Morning Report: Law Harshes Mellow for Pot Delivery Drivers - Voice of San Diego

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Morning Report: Law Harshes Mellow for Pot Delivery Drivers

Another Kasparian lawsuit is settled, a look inside S.D's overdose epidemic, we all get to pay for border wall prototype security, flu outbreak said worse than hepatitis A, and a glimpse at the most and least expensive homes of 2017
rally for marijuana delivery
Marijuana delivery service supporters rally for legality and regulation for the pot industry. / Photo by Kinsee Morlan

Pot is now legal in California, but that doesn’t mean your corner store has a handy supply. The number of licenses is limited, and many would-be sellers are being frozen out — the ones who want to bring weed to your house.

City leaders haven’t yet bothered to deal with the status of these drivers, who aren’t attached to pot stores, so they’re in both limbo and jeopardy. The situation has “left hundreds of independent drivers, who previously operated in a grey area of the law, with three options: partner with one of the few legal storefronts, shut down the business altogether, or join what some have begun ironically calling ‘team black market,'” reports our reporter Jesse Marx in a new VOSD story.

“The whole thing was poorly thought out and as time progresses…it’s been a continuous lobbying effort by the monied interests to push out the small mom and pops,” says a local pot industry advocate.

2 Lawsuits Against Labor Leader Are Settled

Now two high-profile lawsuits against local labor Mickey Kasparian have been settled. (Times of S.D.)’

As we reported on Friday, several local Democratic leaders are standing by Kasparian to at least some extent despite the accusations of sexual misconduct and gender discrimination against him and the tough stands they took in the Bob Filner sexual misconduct imbroglio.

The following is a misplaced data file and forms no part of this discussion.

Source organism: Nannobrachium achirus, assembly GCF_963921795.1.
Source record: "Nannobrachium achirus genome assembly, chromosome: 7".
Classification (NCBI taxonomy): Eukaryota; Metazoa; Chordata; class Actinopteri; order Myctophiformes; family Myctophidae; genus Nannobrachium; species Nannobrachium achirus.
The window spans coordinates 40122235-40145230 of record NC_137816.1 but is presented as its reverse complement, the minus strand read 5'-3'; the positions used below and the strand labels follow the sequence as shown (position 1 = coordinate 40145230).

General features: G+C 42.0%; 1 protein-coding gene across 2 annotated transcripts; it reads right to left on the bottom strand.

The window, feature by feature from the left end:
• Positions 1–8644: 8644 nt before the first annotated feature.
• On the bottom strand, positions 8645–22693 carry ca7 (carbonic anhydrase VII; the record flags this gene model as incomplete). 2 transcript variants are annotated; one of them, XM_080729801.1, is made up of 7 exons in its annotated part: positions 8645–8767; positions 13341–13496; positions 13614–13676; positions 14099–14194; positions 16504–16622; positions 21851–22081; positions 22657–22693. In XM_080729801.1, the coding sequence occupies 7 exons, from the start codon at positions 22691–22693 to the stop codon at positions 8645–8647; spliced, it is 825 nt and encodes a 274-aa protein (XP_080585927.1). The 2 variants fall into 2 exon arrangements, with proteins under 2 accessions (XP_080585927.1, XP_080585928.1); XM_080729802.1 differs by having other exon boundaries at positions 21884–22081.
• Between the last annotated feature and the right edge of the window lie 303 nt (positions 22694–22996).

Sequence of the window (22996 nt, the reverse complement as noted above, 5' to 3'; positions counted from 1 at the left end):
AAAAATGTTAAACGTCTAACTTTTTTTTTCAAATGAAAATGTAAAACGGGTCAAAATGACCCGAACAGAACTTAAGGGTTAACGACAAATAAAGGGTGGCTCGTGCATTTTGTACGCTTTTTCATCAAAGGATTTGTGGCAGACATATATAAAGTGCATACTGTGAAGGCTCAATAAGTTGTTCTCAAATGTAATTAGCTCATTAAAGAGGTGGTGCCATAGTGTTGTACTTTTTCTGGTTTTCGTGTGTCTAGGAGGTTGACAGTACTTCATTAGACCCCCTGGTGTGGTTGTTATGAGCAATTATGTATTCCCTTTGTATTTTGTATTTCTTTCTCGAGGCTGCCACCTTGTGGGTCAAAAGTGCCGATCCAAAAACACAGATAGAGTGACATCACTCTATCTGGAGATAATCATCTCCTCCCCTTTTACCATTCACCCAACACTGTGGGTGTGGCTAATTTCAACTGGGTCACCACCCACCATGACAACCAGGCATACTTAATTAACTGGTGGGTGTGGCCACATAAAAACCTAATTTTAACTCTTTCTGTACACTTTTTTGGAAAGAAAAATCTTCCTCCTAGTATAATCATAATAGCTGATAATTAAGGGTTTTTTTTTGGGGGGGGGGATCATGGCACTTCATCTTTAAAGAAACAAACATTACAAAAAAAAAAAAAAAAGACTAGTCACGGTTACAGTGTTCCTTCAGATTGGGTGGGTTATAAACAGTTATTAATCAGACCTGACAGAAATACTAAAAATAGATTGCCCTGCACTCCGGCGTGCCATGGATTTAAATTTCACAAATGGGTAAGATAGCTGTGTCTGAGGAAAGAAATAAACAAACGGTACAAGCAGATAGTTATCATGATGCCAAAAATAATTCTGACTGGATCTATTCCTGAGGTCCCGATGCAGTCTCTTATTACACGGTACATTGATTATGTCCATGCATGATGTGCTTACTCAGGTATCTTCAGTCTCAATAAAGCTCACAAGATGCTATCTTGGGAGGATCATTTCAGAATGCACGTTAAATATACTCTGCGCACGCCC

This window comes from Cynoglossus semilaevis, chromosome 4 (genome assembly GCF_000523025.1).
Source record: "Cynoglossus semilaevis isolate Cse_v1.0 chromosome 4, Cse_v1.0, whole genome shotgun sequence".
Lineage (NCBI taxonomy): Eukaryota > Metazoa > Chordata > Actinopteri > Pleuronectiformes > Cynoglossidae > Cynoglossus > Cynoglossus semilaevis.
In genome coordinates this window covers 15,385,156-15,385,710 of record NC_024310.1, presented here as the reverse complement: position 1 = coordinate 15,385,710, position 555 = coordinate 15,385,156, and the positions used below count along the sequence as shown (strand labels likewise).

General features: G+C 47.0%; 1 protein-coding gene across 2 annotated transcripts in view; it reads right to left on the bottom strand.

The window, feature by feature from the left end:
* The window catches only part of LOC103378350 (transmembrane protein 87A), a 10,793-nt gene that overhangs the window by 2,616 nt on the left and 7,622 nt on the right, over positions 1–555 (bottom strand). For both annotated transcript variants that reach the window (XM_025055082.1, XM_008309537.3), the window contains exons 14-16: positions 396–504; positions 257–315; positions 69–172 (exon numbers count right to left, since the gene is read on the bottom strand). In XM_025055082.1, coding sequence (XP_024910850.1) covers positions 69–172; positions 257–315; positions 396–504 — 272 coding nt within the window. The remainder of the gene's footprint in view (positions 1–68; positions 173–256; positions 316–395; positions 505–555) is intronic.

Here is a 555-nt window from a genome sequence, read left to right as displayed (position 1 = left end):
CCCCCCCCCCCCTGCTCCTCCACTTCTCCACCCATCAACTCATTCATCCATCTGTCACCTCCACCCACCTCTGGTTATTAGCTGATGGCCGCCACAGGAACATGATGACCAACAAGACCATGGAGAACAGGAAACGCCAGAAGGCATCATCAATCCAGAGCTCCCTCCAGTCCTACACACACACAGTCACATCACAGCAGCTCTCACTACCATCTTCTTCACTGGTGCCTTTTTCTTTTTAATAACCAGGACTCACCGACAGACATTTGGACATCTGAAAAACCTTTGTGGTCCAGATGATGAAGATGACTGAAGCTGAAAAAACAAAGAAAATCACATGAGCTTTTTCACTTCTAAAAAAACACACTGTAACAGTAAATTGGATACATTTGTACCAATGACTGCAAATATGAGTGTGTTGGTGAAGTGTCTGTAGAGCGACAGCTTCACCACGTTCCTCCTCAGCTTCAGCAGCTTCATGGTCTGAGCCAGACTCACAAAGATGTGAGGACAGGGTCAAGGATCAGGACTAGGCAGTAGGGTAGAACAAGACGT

One “responded in two ways that have become common as the number of allegations against high-profile men has increased: she blamed fake news, and she said she normally believes women, though not in this case,” we reported.

In a comment to Times of S.D., an attorney representing the accusers in the settled lawsuits took aim at the Democratic leaders who haven’t firmly blasted Kasparian: “I wish I could say more, especially given the recent, public comments from people like [Assemblyman] Todd Gloria, [State Sen.] Toni Atkins, [county supervisor candidate] Lori Saldaña and Dale Kelly Blankhead [secretary-treasurer and CEO of Kasparian’s breakaway San Diego Working Families Council]. If the public knew what I know, those ‘leaders’ would be paying a hefty political price for carrying Mickey (and his wallet) around on their hips.”

Inside S.D.’s Deadly Overdose Epidemic

A local physician led an investigation into 254 drug-related deaths in the county during 2013, the U-T reports. She focused on 186 of the patients who’d filled at least one prescription over the year prior to their deaths and discovered that “70 percent of the people who died weren’t following doctors’ orders. But there was more to it than that. She also found red flags that were missed and identified simple ways doctors and pharmacies could have intervened.”

Border Wall Prototypes Ding Taxpayers

Security during construction of the border wall prototypes in the San Ysidro area cost local law enforcement agencies hundreds of thousands, the U-T reports.

The security wasn’t necessary. As the paper notes, “No rallies, demonstrators, marchers or protest signs appeared during the four largely uneventful weeks of construction.”

Quick News Hits: Highs and Lows of Local Home Prices

• The current flu outbreak is worse than the hepatitis A outbreak, says a county supervisor, who doesn’t address how the inertia of local government made the latter catastrophe worse. (U-T)

• The city is continuing its unprecedented crackdown on the homeless living in camps along the San Diego River, the U-T reports. Check our coverage for background.

• A month after the Lilac fire, the landscape of North County’s Rancho Monserate Country Club includes bulldozers, dumpsters and debris. Some homes are still standing, but it will take time for infrastructure to catch up, the U-T reports. Check out our post-fire photos.

• The U-T tracked down the most and least expensive homes sold in the county last year. The cheapest was in Jacumba, which was in bad shape and went for just $27,000: “One room on the property included old laundry, broken computers and abandoned Christmas decorations.”

And the priciest was, not surprisingly, in La Jolla. It went for a cool $12 million.

What do you get? Well, the master bedroom is 800 square feet. Or about 5 copies of my first apartment put together.

Correction: An earlier version of this post misquoted a local pot industry advocate.

Randy Dotinga is a freelance contributor to Voice of San Diego. He is also immediate past president of the 1,200-member American Society of Journalists and Authors (asja.org). Please contact him directly at randydotinga@gmail.com and follow him on Twitter: twitter.com/rdotinga.

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